Omojliga figurer (Impossible figures) Oscar Reutersvard

Catalogue Number: 2704
Omojliga figurer (Impossible figures) Oscar Reutersvard
Category: Book
Sub-Category: Booklet
Year Of Publication/Manufacture: 1984
Time Period: 1940 to 1999
Place Of Publication/Manufacture: Kongens Lynby, Denmark
Publisher/Manufacturer: Technical University of Denmark
Description Of Item: Red and white graphic design paper wrappers, A4 size, being a catalogue in the Danish language for an exhibition of the work of Oscar Reutersvard held at the Technical University of Denmark from September 27 to November 1984, It contains forewords by H. H. Hvidt and Martin Johansen and an article by Oscar Reutersvard on the Japanese Perspective and the Impossible, one page of biographical notes for Oscar Reutersvard and eight illustrations of impossible figures. Slipped-in is a price list for original works and a catalogue of the art exhibition,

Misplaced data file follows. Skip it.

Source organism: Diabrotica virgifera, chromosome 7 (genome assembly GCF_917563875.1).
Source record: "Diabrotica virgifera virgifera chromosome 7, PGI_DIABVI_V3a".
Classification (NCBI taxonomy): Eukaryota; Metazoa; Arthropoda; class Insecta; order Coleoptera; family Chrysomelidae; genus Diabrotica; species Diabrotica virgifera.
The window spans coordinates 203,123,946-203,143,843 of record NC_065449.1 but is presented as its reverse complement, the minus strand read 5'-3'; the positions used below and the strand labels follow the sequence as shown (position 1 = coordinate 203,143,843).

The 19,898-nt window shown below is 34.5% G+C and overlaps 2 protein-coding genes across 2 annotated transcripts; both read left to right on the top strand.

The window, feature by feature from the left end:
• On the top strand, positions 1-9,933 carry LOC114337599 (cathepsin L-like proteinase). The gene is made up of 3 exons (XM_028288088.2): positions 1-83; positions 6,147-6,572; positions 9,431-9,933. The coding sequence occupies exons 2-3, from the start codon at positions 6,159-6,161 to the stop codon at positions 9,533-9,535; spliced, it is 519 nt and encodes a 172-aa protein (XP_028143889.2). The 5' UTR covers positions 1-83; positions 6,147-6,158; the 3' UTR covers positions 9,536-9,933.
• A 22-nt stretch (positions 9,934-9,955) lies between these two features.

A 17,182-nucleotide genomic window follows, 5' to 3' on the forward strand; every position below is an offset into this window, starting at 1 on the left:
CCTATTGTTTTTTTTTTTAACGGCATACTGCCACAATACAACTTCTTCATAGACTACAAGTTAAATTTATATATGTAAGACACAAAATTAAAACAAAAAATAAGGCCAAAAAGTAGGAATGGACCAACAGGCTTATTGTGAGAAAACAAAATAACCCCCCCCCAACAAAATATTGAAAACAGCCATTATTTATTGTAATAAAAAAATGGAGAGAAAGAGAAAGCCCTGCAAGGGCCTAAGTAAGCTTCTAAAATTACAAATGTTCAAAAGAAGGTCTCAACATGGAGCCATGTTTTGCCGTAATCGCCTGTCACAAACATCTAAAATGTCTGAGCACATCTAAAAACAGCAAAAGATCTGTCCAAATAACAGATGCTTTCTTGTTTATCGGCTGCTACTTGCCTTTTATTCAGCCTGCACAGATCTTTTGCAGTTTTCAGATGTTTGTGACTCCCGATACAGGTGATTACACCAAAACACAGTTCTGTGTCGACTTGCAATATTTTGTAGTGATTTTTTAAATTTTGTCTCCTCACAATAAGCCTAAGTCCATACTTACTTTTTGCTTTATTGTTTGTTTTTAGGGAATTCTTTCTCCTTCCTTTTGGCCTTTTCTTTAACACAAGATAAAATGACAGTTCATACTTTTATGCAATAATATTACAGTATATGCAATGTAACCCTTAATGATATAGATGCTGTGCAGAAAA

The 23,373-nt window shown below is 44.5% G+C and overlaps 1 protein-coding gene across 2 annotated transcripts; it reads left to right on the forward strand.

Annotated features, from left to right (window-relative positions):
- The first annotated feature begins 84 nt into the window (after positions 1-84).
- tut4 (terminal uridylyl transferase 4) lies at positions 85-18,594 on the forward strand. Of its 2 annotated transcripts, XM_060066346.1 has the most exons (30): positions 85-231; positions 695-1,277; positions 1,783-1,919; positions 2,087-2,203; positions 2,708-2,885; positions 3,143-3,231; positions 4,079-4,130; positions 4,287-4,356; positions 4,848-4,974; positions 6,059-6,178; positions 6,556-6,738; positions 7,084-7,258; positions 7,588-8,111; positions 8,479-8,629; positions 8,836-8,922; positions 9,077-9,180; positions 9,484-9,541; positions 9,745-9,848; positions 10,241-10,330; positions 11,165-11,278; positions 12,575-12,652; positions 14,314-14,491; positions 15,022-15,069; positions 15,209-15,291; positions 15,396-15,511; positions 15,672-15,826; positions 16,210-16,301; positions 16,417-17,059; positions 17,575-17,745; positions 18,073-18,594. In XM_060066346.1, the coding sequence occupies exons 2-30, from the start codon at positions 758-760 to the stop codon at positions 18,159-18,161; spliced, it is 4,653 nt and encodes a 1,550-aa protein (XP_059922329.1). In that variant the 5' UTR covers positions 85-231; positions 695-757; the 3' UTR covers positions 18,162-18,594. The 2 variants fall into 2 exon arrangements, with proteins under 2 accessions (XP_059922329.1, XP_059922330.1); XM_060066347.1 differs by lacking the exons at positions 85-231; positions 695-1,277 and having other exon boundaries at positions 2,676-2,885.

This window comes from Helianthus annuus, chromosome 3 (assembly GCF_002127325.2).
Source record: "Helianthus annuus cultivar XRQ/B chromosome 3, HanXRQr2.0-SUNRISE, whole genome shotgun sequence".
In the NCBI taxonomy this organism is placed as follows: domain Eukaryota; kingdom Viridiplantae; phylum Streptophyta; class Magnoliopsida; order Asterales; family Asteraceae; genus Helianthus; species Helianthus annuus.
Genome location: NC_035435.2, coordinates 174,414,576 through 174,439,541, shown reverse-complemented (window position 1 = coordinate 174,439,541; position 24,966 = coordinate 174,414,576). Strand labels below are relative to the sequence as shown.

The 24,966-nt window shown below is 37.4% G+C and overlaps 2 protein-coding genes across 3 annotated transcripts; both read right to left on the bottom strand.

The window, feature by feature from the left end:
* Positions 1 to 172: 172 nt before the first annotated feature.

Historical Significance: Oscar Reutersvard (1915 - 2002) is widely acknowledged as "the father of the impossible figure. He was a Swedish graphic artist who in 1934 pioneered the art of 3D drawings which may initially appear feasible, yet cannot be physically constructed. His work is similar to that of Maurits Cornelis Escher (1898 - 1972) who was a Dutch graphic artist well known for his often mathematically inspired woodcuts, lithographs, and mezzotints that feature impossible constructions. See Escher's book published in 1992 held in the Hewett Collection in the Nathan Library (cat No. 1100). Swedish artist Oscar Reutersvard was one of the first to deliberately design many impossible objects. He has been called "the father of impossible figures". In 1934 he drew the Penrose triangle, some years before the Penroses. In Reutersvard's version the sides of the triangle are broken up into cubes. In 1956, British psychiatrist Lionel Penrose and his son, mathematician Roger Penrose, submitted a short article to the British Journal of Psychology titled "Impossible Objects: A Special Type of Visual Illusion". This was illustrated with the Penrose triangle and Penrose stairs. The article referred to Escher, whose work had sparked their interest in the subject, but not Reutersvard, of whom they were unaware.
How Acquired: Donated by Professor Robert Augusteyn, former Director of the NVRI
Date Acquired: Sept 2015
Condition: Good
Location: Archive office. Pamphlet and ephemera filing cabinet. Drawer 6

Search the archive:

Author or Inventor:
Catalogue #
Name of Donor